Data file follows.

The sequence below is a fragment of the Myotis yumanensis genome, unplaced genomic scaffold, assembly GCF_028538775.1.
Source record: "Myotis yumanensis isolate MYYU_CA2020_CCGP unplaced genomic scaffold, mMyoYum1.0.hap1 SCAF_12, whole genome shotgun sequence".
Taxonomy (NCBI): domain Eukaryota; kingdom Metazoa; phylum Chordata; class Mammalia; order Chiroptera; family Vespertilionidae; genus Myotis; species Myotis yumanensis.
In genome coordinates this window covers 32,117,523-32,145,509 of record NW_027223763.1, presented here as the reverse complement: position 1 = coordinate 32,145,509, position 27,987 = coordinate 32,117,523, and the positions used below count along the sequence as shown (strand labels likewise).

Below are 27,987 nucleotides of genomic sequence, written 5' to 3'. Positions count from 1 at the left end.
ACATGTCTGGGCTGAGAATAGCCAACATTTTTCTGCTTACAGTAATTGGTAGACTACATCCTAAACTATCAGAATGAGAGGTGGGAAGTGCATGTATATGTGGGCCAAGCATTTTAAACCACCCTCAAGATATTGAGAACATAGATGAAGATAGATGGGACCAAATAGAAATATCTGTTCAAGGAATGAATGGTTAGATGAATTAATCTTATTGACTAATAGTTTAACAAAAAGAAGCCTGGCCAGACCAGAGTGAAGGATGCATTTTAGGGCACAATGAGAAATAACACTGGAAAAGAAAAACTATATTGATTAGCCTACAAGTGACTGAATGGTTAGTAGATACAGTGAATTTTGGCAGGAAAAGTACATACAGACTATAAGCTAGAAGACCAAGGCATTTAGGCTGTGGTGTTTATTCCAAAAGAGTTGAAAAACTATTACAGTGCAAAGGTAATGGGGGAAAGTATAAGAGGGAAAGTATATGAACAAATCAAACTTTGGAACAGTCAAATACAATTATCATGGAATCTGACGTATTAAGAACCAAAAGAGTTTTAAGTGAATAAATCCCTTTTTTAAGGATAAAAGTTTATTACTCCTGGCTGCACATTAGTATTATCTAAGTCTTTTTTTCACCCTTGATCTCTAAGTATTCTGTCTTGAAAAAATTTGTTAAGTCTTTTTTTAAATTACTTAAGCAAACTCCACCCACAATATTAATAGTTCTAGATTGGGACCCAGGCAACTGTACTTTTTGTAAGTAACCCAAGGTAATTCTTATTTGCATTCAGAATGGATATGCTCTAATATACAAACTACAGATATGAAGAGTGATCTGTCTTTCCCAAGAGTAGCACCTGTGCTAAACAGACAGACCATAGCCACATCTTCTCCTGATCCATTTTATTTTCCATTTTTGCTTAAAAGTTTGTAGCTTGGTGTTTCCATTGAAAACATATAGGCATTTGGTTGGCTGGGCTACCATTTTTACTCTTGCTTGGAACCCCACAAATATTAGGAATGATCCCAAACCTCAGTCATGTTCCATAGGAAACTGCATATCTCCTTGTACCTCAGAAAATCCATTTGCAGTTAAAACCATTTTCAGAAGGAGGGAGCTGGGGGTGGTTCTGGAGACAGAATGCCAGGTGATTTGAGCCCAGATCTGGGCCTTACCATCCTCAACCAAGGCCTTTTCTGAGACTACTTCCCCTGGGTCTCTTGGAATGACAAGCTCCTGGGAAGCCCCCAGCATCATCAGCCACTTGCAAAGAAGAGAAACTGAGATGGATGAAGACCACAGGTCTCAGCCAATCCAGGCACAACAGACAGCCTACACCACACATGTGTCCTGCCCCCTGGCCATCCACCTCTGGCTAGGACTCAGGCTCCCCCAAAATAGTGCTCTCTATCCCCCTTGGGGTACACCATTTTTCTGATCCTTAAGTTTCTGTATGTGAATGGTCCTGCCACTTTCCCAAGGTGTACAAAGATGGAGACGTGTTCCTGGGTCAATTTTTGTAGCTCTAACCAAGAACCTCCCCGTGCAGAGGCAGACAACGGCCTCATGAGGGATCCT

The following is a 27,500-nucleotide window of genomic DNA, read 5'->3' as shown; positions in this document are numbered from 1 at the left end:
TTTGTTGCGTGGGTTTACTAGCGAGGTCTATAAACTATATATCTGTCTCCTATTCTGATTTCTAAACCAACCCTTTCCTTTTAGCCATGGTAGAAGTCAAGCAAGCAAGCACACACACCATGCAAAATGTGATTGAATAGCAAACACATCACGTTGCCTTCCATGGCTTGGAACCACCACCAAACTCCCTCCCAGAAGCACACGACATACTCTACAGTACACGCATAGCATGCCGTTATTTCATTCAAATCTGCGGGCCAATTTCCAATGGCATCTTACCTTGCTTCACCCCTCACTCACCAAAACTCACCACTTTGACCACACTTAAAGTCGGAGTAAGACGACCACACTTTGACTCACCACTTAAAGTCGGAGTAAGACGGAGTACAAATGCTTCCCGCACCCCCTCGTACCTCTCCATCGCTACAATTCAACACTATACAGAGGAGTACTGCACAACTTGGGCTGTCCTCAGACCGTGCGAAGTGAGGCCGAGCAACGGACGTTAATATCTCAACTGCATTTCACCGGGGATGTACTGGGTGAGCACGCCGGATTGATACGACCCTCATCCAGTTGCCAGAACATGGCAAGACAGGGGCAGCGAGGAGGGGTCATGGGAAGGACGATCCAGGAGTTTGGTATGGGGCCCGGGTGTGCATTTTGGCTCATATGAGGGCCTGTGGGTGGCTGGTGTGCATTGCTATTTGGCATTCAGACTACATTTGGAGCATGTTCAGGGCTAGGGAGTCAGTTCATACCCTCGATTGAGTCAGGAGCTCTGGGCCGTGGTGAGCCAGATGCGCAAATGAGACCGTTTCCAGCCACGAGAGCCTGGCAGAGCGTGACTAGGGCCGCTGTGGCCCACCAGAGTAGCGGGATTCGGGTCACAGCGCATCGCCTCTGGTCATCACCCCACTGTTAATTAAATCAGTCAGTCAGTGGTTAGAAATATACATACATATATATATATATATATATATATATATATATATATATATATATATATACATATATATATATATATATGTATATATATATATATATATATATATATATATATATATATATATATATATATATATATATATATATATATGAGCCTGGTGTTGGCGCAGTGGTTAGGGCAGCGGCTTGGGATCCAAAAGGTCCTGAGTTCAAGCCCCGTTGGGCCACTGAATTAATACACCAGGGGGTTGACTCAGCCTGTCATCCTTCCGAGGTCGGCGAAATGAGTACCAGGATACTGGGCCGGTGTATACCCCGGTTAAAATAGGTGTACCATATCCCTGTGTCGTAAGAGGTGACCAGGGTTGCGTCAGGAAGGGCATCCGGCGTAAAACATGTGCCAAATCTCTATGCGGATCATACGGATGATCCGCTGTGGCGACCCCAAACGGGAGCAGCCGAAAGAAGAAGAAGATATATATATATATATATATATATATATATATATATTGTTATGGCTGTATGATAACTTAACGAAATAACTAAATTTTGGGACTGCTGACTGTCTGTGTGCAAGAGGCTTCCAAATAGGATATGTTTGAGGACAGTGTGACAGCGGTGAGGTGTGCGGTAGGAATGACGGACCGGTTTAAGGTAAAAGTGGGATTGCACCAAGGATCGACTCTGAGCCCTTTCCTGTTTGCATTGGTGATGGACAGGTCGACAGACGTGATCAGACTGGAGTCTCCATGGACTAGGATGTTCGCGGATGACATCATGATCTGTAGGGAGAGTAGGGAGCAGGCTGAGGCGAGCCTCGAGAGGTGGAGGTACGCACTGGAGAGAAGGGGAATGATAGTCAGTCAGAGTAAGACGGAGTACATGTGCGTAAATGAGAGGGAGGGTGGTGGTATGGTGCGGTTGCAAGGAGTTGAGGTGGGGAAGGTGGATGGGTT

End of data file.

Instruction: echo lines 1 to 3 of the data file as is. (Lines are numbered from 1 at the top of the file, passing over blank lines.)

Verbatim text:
The sequence below is a fragment of the Myotis yumanensis genome, unplaced genomic scaffold, assembly GCF_028538775.1.
Source record: "Myotis yumanensis isolate MYYU_CA2020_CCGP unplaced genomic scaffold, mMyoYum1.0.hap1 SCAF_12, whole genome shotgun sequence".
Taxonomy (NCBI): domain Eukaryota; kingdom Metazoa; phylum Chordata; class Mammalia; order Chiroptera; family Vespertilionidae; genus Myotis; species Myotis yumanensis.